Cranmore Park is home to 5700 hectares of beautiful rich soils ranging from red self-mulching clay through to loamy sands, with the dominant soil type being red-brown loam. The 4200-hectare dryland cropping program is comprised of a mix of wheat, canola, oats, barley, export hay and hay for on-property use.

In addition to traditional crops, clover regeneration is an ongoing project at seeding time.

Soil management and testing

The pH range of soils at Cranmore is from 4.7 – 7 (CaCl2). An extensive liming program carried out over the past five years has seen an increase in pH, with many paddocks now at the optimum pH of 5.5 (CaCl2). This is an ongoing project to ensure that soils are kept at their productive optimum pH and to protect against the acidification of soils so common in Western Australian cropping zones.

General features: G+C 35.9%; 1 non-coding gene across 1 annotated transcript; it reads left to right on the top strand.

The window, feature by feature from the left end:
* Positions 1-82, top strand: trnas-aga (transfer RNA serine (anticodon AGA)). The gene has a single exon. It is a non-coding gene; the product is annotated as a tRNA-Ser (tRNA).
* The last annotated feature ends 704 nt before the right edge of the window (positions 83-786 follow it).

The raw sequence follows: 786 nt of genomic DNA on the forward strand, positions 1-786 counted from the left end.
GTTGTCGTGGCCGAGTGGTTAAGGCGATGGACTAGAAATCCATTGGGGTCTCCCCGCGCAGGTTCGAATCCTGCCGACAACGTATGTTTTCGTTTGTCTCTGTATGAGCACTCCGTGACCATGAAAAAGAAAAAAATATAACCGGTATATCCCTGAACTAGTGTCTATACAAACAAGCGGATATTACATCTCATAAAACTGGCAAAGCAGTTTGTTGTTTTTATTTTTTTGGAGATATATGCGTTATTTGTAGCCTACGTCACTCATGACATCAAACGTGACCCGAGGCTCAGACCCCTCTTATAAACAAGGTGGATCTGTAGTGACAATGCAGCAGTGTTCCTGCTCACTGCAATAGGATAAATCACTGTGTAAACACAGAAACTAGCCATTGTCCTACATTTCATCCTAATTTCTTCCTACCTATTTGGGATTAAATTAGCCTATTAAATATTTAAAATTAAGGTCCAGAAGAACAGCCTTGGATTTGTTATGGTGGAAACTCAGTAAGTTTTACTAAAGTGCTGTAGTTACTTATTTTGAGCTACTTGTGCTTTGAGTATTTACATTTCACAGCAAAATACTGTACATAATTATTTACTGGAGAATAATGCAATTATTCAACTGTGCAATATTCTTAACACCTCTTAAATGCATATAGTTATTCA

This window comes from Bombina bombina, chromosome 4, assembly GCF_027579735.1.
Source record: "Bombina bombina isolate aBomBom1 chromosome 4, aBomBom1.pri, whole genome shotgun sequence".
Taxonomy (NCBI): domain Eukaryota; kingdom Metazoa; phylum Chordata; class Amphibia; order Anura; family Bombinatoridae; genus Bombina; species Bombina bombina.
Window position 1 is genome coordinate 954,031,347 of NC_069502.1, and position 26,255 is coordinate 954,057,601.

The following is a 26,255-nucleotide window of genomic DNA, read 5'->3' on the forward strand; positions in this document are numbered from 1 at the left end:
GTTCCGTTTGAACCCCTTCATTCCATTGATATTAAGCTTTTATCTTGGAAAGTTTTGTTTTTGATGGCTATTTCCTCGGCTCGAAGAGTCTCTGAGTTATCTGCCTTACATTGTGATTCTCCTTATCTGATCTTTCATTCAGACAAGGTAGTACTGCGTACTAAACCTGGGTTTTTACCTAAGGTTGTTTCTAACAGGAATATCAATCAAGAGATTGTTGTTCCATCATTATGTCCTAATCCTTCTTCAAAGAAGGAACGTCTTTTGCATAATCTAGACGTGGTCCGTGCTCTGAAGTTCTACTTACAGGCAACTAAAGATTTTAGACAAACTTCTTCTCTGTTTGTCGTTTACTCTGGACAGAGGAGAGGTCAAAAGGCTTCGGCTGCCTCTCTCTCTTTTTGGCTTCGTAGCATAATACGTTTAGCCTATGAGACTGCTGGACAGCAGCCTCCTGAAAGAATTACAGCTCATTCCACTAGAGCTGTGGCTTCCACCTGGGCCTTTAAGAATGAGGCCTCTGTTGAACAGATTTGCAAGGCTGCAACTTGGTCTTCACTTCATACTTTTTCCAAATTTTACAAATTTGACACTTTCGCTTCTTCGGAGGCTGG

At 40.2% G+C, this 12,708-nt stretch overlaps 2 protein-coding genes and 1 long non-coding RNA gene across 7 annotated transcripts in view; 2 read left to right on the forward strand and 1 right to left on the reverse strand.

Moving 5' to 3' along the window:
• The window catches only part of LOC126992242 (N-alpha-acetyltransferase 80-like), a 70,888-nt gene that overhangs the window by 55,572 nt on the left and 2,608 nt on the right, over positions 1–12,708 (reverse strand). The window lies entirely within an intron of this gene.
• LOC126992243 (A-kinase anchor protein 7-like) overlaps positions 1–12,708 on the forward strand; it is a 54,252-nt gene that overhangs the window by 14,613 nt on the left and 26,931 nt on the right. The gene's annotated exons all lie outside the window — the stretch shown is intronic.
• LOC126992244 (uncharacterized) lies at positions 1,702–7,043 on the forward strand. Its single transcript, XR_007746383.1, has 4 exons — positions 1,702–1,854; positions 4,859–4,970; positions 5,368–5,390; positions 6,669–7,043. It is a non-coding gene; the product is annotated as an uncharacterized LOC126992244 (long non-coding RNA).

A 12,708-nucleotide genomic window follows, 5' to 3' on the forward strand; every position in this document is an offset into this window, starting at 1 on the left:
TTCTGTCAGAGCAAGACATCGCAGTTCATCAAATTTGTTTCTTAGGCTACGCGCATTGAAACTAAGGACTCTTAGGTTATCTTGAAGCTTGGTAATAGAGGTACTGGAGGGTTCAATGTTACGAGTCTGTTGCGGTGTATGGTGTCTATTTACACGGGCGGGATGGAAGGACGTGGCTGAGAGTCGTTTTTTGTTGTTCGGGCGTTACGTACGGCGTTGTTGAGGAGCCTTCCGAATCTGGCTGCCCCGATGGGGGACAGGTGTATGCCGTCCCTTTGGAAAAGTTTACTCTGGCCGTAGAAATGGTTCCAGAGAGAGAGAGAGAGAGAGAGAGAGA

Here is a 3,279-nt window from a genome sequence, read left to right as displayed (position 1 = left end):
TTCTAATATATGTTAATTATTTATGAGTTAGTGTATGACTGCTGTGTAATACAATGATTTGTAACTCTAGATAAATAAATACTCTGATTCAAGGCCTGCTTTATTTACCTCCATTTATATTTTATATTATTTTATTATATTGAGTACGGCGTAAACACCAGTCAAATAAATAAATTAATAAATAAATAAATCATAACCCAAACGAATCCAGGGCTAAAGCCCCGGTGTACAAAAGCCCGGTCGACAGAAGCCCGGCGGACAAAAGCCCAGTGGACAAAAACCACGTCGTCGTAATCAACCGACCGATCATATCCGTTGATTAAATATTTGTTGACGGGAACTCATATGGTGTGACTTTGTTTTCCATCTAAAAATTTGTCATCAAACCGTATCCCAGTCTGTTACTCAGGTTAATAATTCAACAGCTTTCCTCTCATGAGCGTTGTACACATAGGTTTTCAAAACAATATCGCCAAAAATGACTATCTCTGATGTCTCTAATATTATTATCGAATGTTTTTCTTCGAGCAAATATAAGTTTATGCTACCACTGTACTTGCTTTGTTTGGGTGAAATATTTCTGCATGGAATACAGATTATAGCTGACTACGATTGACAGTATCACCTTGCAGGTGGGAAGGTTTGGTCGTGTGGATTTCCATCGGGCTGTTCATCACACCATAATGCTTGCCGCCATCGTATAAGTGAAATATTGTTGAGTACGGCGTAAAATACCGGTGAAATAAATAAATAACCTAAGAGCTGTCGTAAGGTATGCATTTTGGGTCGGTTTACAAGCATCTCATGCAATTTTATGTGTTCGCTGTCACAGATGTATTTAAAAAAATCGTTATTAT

Soil testing is an integral part of both the cropping and pasture program at Cranmore. Soil testing allows measurement of soil nutritional status – 'If you can't measure the nutrients, how can you apply them appropriately?' – is a question soil testing aims to answer. Soil testing also dictates the need for lime application.

Integrated weed management

The onset of herbicide resistant weed populations in other areas of Western Australia lead to the development of an integrated weed management program at Cranmore to delay herbicide resistance for as long as possible. The Cranmore integrated weed management program includes rotation of in-crop herbicides, use of a 'double knock' pre-seeding, livestock grazing over summer to prevent summer weed seed set, rotation of paddocks into pasture to allow for pasture manipulation and spray topping, cutting hay in problematic weed paddocks and introduction of canola to the rotation which allows for new groups of in-crop herbicides to be used.


2011 wheat